If you have an active free trial or expired account, you can find the option to downgrade/upgrade your account under ‘Update Plan’ page. There are however some limits in free plans which will be available on our pricing page. Signup for now for free plan.

 

 

GDPR Compliance update

We are in process of rolling out organization-wide update (internal and external) to comply with upcoming deadline of GDPR. Test Collab will be fully compliant with GDPR before the 25th May 2018 deadline.

If you have any questions or suggestions regarding GDPR compliance, reach us out from ‘Contact us’ link below.

New reports: one more step towards test intelligence

We’ve always been fascinated with extracting useful insights from the data - we’ve been reviewing a lot of our clients at Test Collab over last 9 months. Reviewing their problems, possible solutions and if we can positively impact the productivity given the data they have.


Each and every test case, its result of every execution ever, time spent and who assigned/executed a test - gave us a lot of data to work with.


There are potentially lot of useful insights that can be extracted with so much data. With this release we’ve attempted to scratch the surface - and there will be a lot more to come. For now, we believe you’re going to love these new reports.


You’ll find quite a few new charts on project overview page, milestone view page and new test case status report page (under Reports tab). It'll be unfair to not mention some of them here, given how useful they can be:

1. Test Case Last Run Statuses

Want to know overall health of your project? Just look at this chart and you'll have high-level understanding of how good your project is, testing-wise that is. This report shows you last state of all your test cases. 

Pro-tip: As you add new features, your unexecuted test cases will go up. When working on new project, keep an eye on 'unexecuted' test cases and schedule execution on such cases every few days. Alternatively, drill down suite-wise to see statuses in further details.

2. Time spent on test cases

This is one of my personal favourite. Over time, there are some test cases that take a lot of your developer's / tester's time. This chart will help you locate such outliers and let you further analyse why. You can plot multiple time metrics for time spent on each cases: average time, overall, maximum, minimum etc.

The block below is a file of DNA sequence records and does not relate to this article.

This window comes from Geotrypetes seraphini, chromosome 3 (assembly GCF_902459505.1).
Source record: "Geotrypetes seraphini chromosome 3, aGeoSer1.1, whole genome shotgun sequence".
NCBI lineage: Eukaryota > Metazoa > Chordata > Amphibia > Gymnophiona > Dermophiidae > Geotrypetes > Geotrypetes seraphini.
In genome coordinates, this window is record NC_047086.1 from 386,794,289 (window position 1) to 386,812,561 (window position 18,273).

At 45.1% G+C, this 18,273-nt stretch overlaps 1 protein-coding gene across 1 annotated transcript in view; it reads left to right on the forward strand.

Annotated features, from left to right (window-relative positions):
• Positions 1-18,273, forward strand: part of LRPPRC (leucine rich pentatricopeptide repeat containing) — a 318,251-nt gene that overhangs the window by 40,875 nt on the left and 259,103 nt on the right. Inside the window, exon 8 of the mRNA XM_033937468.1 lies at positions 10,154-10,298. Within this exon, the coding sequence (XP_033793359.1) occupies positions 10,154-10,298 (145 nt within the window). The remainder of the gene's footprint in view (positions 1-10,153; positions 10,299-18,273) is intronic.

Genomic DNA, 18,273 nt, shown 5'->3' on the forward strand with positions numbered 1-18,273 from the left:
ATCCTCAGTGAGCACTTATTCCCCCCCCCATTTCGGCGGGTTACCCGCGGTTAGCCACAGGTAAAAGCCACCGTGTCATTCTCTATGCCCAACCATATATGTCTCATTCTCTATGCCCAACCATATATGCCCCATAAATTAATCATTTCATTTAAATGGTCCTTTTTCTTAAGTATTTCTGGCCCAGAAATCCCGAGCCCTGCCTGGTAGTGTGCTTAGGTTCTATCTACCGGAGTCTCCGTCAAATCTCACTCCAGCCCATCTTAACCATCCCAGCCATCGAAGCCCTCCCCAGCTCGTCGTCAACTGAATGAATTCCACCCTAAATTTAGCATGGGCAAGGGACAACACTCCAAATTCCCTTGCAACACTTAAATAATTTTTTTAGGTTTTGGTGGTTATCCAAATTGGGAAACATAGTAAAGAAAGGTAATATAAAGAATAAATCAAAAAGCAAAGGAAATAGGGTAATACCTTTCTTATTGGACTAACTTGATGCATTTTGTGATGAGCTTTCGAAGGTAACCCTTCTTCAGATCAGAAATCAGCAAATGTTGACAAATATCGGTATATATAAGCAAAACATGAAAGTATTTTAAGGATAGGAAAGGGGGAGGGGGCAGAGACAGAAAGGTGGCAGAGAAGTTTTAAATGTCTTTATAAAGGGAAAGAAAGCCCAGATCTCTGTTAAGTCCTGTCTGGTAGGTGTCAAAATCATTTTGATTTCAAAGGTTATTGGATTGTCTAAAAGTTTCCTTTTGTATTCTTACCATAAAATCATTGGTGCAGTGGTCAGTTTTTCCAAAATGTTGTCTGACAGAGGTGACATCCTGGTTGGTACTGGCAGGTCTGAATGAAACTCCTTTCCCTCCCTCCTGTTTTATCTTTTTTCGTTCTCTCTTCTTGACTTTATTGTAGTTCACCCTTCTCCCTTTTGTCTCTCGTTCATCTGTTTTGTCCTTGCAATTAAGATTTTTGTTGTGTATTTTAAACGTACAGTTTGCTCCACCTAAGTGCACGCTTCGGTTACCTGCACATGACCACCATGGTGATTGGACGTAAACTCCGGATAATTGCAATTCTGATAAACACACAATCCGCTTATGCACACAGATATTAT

Pro-tip #1: Use this chart to locate outliers test cases, then run 5-whys analysis as to what took them so long.

Pro-tip #2: Alternatively, you can use this data to decide which test cases should be automated before the rest. ​

3. Error prone Test Cases

This is a distribution chart made of failure rates of your test cases. Highly useful when you want to pinpoint the troublesome cases of your project. If you think testing all cases all-the-time is good strategy, this chart will be an eye-opener. 

Sample use case: When developing new features, schedule testing of cases with overall high failure rates at relatively early stage. This will give your testers / developers more time to find cause of such failures resulting in less surprises on release date.

Pro-tip: We've observed cases with high failure rates are often a sign of either outdated test case documentation or some big underlying problem. Pay special attention to the cases above threshold failure rate.

4. Cases passed by suites

This heatmap chart shows you all the test suites of your project, color-coded as the percent of test cases passed. Green'ier the suite = Better passing % of test cases. The area of the block represents how many test cases there are in this suite relative to other suites. Larger area = Higher number of cases in the suite

Pro-tip: Sometimes a single module / set of features negatively impacts your project while other modules might be functioning as expected. This chart will help you locate such problem areas and act on them. Start paying attention to light green regions, find out what's lowering the score, is it development, testing or documentation?

5. Milestone burndown

This is useful when you're doing sprints or deadline-driven releases. Quickly see your tasks left as a burndown in timeline with ideal vs actual effort by your team. You'll also get instant feedback as a team of how your efforts are contributing towards the end goal and how fast.

Several other new reports which aren't mentioned here, but are released with this version: Test case assigned vs unassigned, defects reported over time, test run results over time and some new metrics.

As mentioned above, this is just beginning of large milestone - if you have some ideas for new reports / charts / widgets / metrics etc, please get in touch and let us know.